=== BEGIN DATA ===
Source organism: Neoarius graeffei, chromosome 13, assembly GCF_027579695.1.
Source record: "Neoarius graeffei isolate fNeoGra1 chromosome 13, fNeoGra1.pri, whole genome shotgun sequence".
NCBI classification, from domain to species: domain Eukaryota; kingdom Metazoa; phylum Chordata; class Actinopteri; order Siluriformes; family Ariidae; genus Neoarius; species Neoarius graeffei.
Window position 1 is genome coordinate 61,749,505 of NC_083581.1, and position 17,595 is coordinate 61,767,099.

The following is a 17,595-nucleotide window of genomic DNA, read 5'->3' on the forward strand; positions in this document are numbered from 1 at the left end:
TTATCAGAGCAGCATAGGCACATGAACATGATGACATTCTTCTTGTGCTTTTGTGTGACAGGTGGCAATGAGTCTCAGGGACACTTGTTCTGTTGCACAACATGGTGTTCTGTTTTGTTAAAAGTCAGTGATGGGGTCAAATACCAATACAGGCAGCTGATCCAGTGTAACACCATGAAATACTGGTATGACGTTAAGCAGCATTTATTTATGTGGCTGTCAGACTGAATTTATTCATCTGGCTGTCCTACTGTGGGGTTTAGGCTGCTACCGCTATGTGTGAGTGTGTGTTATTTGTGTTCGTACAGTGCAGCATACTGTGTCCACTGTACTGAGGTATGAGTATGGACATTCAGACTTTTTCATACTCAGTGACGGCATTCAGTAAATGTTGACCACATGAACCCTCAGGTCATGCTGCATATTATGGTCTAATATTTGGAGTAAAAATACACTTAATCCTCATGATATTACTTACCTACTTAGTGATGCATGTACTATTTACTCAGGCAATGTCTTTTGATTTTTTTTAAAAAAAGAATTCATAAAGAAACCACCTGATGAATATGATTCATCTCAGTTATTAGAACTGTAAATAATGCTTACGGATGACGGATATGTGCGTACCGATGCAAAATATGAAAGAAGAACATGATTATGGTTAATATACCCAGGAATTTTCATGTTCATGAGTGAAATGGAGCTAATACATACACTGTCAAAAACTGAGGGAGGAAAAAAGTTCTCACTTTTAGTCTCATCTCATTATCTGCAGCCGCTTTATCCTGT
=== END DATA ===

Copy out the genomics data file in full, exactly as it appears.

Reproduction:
Source organism: Neoarius graeffei, chromosome 13, assembly GCF_027579695.1.
Source record: "Neoarius graeffei isolate fNeoGra1 chromosome 13, fNeoGra1.pri, whole genome shotgun sequence".
NCBI classification, from domain to species: domain Eukaryota; kingdom Metazoa; phylum Chordata; class Actinopteri; order Siluriformes; family Ariidae; genus Neoarius; species Neoarius graeffei.
Window position 1 is genome coordinate 61,749,505 of NC_083581.1, and position 17,595 is coordinate 61,767,099.

The following is a 17,595-nucleotide window of genomic DNA, read 5'->3' on the forward strand; positions in this document are numbered from 1 at the left end:
TTATCAGAGCAGCATAGGCACATGAACATGATGACATTCTTCTTGTGCTTTTGTGTGACAGGTGGCAATGAGTCTCAGGGACACTTGTTCTGTTGCACAACATGGTGTTCTGTTTTGTTAAAAGTCAGTGATGGGGTCAAATACCAATACAGGCAGCTGATCCAGTGTAACACCATGAAATACTGGTATGACGTTAAGCAGCATTTATTTATGTGGCTGTCAGACTGAATTTATTCATCTGGCTGTCCTACTGTGGGGTTTAGGCTGCTACCGCTATGTGTGAGTGTGTGTTATTTGTGTTCGTACAGTGCAGCATACTGTGTCCACTGTACTGAGGTATGAGTATGGACATTCAGACTTTTTCATACTCAGTGACGGCATTCAGTAAATGTTGACCACATGAACCCTCAGGTCATGCTGCATATTATGGTCTAATATTTGGAGTAAAAATACACTTAATCCTCATGATATTACTTACCTACTTAGTGATGCATGTACTATTTACTCAGGCAATGTCTTTTGATTTTTTTTAAAAAAAGAATTCATAAAGAAACCACCTGATGAATATGATTCATCTCAGTTATTAGAACTGTAAATAATGCTTACGGATGACGGATATGTGCGTACCGATGCAAAATATGAAAGAAGAACATGATTATGGTTAATATACCCAGGAATTTTCATGTTCATGAGTGAAATGGAGCTAATACATACACTGTCAAAAACTGAGGGAGGAAAAAAGTTCTCACTTTTAGTCTCATCTCATTATCTGCAGCCGCTTTATCCTGT